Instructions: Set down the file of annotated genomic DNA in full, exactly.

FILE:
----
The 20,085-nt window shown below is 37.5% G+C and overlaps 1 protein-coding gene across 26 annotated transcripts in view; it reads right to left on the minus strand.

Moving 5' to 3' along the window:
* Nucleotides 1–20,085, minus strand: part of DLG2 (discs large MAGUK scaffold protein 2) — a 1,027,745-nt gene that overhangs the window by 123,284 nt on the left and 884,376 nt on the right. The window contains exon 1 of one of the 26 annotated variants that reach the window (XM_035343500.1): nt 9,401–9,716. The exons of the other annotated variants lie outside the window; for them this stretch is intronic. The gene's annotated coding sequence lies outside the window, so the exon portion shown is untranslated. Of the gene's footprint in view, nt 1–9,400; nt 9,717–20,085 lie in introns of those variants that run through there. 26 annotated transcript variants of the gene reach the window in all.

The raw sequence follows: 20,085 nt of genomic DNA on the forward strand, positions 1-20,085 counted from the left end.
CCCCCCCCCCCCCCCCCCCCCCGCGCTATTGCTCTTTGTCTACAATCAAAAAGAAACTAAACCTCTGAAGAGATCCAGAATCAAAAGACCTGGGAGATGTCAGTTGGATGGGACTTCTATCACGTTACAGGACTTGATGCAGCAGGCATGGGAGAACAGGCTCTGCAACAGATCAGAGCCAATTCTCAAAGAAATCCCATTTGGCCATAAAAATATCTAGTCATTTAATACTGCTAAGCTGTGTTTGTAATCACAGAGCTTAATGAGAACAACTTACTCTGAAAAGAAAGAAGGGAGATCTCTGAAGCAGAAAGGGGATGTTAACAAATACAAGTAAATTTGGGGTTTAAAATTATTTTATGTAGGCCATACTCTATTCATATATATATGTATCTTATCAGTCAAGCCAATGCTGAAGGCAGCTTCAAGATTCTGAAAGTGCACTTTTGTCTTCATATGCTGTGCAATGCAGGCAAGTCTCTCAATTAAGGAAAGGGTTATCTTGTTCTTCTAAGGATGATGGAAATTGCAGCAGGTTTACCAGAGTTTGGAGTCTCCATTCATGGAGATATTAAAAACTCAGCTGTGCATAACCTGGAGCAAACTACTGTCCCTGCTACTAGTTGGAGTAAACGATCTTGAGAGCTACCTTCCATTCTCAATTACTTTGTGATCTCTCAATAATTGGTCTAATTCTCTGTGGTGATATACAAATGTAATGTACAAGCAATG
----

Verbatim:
The 20,085-nt window shown below is 37.5% G+C and overlaps 1 protein-coding gene across 26 annotated transcripts in view; it reads right to left on the minus strand.

Moving 5' to 3' along the window:
* Nucleotides 1–20,085, minus strand: part of DLG2 (discs large MAGUK scaffold protein 2) — a 1,027,745-nt gene that overhangs the window by 123,284 nt on the left and 884,376 nt on the right. The window contains exon 1 of one of the 26 annotated variants that reach the window (XM_035343500.1): nt 9,401–9,716. The exons of the other annotated variants lie outside the window; for them this stretch is intronic. The gene's annotated coding sequence lies outside the window, so the exon portion shown is untranslated. Of the gene's footprint in view, nt 1–9,400; nt 9,717–20,085 lie in introns of those variants that run through there. 26 annotated transcript variants of the gene reach the window in all.

The raw sequence follows: 20,085 nt of genomic DNA on the forward strand, positions 1-20,085 counted from the left end.
CCCCCCCCCCCCCCCCCCCCCCGCGCTATTGCTCTTTGTCTACAATCAAAAAGAAACTAAACCTCTGAAGAGATCCAGAATCAAAAGACCTGGGAGATGTCAGTTGGATGGGACTTCTATCACGTTACAGGACTTGATGCAGCAGGCATGGGAGAACAGGCTCTGCAACAGATCAGAGCCAATTCTCAAAGAAATCCCATTTGGCCATAAAAATATCTAGTCATTTAATACTGCTAAGCTGTGTTTGTAATCACAGAGCTTAATGAGAACAACTTACTCTGAAAAGAAAGAAGGGAGATCTCTGAAGCAGAAAGGGGATGTTAACAAATACAAGTAAATTTGGGGTTTAAAATTATTTTATGTAGGCCATACTCTATTCATATATATATGTATCTTATCAGTCAAGCCAATGCTGAAGGCAGCTTCAAGATTCTGAAAGTGCACTTTTGTCTTCATATGCTGTGCAATGCAGGCAAGTCTCTCAATTAAGGAAAGGGTTATCTTGTTCTTCTAAGGATGATGGAAATTGCAGCAGGTTTACCAGAGTTTGGAGTCTCCATTCATGGAGATATTAAAAACTCAGCTGTGCATAACCTGGAGCAAACTACTGTCCCTGCTACTAGTTGGAGTAAACGATCTTGAGAGCTACCTTCCATTCTCAATTACTTTGTGATCTCTCAATAATTGGTCTAATTCTCTGTGGTGATATACAAATGTAATGTACAAGCAATG